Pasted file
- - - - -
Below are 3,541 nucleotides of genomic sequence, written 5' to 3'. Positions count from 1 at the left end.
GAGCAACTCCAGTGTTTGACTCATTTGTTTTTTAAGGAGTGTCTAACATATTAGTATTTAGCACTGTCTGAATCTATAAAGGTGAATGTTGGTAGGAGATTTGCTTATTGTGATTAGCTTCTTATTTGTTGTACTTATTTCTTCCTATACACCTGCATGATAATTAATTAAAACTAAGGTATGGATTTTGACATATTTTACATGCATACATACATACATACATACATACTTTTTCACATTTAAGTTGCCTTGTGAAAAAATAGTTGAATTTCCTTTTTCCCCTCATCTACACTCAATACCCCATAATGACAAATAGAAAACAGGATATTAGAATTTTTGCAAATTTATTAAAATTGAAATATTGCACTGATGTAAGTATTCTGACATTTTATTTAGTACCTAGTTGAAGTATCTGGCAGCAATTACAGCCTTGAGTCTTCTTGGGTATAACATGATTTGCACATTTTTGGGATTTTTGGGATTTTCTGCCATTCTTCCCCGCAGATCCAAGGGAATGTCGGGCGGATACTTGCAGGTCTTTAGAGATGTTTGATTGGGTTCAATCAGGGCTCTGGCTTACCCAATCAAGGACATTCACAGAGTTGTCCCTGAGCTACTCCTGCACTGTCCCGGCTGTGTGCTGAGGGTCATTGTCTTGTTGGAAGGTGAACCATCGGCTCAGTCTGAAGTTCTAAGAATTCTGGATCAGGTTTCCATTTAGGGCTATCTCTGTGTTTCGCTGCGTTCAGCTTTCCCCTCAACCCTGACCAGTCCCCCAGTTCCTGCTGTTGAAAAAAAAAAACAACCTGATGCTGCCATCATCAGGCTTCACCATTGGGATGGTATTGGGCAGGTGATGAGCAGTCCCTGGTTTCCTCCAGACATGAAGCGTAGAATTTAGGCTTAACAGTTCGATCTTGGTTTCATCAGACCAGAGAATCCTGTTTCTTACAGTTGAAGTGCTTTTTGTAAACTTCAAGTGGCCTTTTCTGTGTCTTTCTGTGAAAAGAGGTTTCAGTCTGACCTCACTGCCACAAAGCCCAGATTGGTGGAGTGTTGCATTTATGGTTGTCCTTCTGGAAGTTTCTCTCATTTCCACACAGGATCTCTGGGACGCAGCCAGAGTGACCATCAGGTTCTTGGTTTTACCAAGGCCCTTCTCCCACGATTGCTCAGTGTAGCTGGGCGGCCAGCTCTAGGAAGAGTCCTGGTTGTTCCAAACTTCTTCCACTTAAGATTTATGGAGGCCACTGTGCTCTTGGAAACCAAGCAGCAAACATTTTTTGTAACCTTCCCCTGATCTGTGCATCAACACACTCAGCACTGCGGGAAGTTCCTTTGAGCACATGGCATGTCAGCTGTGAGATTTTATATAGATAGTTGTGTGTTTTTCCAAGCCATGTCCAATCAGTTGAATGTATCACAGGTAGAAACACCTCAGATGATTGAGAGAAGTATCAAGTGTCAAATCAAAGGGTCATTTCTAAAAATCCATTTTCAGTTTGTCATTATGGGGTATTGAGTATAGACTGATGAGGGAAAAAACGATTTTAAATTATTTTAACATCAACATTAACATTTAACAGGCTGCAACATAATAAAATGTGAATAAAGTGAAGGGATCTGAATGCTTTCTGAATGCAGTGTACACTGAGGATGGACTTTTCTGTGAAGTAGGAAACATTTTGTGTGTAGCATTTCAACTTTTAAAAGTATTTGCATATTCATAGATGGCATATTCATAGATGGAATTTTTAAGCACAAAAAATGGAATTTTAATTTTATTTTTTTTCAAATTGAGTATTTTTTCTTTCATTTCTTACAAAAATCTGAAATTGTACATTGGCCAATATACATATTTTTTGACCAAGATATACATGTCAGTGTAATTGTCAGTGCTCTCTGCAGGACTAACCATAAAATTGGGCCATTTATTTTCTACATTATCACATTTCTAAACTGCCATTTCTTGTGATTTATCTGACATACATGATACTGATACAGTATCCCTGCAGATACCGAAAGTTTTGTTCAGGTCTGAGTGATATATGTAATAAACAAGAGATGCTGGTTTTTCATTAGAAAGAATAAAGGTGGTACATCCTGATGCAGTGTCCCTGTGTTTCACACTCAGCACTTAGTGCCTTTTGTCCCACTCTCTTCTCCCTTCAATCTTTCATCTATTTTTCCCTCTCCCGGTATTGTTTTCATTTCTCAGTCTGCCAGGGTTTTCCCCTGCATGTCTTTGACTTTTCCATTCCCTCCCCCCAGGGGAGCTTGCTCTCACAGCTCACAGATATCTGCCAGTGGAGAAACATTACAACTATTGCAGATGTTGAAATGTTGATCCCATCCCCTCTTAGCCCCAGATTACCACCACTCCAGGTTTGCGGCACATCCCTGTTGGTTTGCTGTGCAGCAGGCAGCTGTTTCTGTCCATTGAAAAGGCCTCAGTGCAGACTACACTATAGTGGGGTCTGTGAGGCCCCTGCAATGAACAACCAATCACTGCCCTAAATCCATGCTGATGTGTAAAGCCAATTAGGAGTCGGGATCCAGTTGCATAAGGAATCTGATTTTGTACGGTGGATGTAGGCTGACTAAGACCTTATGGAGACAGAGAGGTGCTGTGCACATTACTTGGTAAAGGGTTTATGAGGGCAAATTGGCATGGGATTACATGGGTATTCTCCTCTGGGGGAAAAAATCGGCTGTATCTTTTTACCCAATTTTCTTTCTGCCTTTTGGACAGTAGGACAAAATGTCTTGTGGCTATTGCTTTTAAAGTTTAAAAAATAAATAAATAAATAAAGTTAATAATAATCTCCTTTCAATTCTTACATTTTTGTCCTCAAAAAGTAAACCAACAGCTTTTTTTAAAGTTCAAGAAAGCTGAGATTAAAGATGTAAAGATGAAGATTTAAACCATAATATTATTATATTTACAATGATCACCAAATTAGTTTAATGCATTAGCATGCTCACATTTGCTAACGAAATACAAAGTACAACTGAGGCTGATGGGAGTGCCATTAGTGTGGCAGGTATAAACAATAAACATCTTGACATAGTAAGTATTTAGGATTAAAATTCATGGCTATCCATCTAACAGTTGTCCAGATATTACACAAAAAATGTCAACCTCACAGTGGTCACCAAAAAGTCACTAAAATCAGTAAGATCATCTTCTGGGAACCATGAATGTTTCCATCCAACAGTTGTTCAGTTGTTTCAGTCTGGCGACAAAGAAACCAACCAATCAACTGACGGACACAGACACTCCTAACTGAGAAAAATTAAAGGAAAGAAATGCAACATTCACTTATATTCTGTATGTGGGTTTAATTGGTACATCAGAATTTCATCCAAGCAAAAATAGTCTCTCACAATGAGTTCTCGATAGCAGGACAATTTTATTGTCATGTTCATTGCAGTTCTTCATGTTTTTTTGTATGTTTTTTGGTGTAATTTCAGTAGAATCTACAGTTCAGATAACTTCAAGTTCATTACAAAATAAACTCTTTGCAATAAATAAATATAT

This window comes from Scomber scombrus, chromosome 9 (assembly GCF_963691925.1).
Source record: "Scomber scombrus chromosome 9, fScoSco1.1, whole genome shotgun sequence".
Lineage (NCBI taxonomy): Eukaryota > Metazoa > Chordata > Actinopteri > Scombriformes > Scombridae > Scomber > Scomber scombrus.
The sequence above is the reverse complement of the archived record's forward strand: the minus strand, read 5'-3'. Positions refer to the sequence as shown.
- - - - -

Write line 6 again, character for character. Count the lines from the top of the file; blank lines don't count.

The sequence above is the reverse complement of the archived record's forward strand: the minus strand, read 5'-3'. Positions refer to the sequence as shown.